I realized a few years ago it is better to do something deeply and intensely than to do lots of things lightly. I still think I spread myself too thin but at least I am letting the concerns and issues come to me rather than reaching out to them.

In the Growing Power model of gardening or farming that I was taught the attempt is to get the most production out of the smallest area. Thus vertical growing, using worm castings to enrich soil, using ‘tea’ and intense growing all come into play.

The same model goes for living, making the most of each moment and focusing on specific, attainable goals, like resurrecting the rims or closing the Army Base at Marquette.

Too often today one interest group or political group is pitted against another, and they often lose sight of their common goals. The “Tea Party” talks about cutting taxes and the peace activists talk about the excessive of war spending. They are played against each other instead of working together for the same goal, cutting taxes by eliminating wasteful military spending.

Again we can learn from nature. The energy I put in the rain garden and vegetable garden in front of my house has paid off with two great looking gardens with fresh flowers and plenty of vegetables with now low maintenance.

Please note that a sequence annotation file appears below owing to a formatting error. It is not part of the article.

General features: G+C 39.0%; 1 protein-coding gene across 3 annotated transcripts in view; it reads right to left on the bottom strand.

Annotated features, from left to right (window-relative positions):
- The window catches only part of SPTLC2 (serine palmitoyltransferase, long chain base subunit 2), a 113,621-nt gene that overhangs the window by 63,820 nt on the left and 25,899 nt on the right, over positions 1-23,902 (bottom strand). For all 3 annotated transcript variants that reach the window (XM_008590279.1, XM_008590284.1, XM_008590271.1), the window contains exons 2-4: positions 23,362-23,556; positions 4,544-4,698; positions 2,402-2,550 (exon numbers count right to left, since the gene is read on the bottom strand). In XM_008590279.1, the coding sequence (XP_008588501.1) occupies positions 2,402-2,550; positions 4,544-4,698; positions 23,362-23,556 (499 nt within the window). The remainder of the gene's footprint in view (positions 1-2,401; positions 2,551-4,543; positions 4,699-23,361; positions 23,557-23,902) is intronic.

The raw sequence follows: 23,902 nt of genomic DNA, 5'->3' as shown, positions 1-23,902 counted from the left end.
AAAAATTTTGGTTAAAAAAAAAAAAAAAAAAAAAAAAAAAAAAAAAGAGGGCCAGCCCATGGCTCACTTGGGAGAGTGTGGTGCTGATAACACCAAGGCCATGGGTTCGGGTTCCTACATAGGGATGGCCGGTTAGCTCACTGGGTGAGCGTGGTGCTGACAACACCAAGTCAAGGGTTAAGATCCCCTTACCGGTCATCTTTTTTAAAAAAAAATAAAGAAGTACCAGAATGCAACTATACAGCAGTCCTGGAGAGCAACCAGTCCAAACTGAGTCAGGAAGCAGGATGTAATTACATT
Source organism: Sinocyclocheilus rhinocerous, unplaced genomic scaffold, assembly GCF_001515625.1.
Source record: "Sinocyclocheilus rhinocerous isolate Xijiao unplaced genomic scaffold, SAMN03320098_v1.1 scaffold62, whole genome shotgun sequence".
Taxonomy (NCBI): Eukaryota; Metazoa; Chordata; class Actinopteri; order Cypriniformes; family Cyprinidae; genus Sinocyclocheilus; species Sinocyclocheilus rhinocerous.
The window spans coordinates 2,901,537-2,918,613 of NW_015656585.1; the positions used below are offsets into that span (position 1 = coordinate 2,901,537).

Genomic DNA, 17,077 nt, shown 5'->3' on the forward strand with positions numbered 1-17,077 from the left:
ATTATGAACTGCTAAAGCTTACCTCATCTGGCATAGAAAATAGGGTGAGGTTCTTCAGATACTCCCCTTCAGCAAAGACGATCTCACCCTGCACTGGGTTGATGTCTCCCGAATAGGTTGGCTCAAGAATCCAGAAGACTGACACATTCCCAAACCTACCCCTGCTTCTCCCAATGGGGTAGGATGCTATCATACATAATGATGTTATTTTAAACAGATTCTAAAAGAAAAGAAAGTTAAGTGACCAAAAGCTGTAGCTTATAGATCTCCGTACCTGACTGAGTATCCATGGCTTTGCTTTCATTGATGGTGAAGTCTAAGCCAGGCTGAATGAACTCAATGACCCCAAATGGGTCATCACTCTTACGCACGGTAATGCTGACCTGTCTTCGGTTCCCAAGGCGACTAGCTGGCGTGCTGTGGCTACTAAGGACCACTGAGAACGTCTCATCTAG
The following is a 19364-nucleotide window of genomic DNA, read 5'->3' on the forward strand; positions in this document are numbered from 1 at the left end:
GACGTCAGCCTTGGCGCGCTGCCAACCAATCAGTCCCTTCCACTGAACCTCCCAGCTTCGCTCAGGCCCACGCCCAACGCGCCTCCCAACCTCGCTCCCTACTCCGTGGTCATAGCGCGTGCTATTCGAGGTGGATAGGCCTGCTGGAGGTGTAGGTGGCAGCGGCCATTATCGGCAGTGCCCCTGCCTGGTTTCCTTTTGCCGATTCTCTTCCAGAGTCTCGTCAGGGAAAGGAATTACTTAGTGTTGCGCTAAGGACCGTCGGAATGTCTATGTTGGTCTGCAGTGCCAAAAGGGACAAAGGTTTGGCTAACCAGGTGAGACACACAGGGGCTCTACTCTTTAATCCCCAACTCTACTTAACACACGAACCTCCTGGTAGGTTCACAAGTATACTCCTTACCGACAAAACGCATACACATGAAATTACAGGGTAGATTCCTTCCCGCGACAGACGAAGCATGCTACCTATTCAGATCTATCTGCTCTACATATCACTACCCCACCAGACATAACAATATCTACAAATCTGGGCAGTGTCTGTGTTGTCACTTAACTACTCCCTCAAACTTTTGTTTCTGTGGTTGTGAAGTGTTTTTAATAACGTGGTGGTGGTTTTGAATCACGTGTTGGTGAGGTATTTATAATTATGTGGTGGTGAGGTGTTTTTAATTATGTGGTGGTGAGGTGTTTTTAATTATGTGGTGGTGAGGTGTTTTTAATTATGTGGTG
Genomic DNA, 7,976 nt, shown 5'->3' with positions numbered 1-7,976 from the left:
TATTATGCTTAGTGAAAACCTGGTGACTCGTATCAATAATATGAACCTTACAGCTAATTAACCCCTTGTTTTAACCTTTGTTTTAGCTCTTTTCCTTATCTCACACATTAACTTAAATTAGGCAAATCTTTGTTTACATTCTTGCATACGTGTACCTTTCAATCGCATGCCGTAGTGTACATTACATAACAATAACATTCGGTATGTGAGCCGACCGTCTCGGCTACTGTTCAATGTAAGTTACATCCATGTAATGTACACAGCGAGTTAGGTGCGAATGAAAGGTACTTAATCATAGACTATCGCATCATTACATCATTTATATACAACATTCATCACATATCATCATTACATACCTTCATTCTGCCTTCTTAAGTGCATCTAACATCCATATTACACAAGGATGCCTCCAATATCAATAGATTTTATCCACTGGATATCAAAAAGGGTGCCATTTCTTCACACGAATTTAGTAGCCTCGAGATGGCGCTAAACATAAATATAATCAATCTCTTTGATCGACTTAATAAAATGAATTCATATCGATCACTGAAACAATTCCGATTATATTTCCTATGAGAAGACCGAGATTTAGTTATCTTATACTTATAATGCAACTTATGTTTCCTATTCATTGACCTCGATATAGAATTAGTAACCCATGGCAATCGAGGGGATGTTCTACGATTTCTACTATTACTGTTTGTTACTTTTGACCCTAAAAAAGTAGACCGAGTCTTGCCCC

Today some of us wrote an open letter to four leaders of morality in Milwaukee asking them to do the right thing and close the base schools of Army, Navy/Marines and Air Force at Marquette University, a Catholic Jesuit University. Will they listen to this letter? Probably not, but tomorrow we will make an appeal to Catholic Workers around the world to join us in our struggle, since Marquette University also hosts the home of the Catholic Worker archives. Then Friday we will have a Breaking the Silence Freedom March on the Marquette campus. Will these three efforts make a change? Probably not, but if we are consistent and persistent in our message we shall overcome one day.


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Deep Down New Blues - Tuesday, September 28, 2010

Two ways to deal with the blues is song and humor. This morning feeling blue I wrote this word poem to express my feelings about the stuff that has happened to my friends and me recently.

Deep Down New Blues

We sing the blues of the past but I got the Tuesday deep down new blues.

It is Tuesday Morning and I cannot afford a car and am waiting for a bus.
The bus routes have been cut and the buses on the routes have been cut.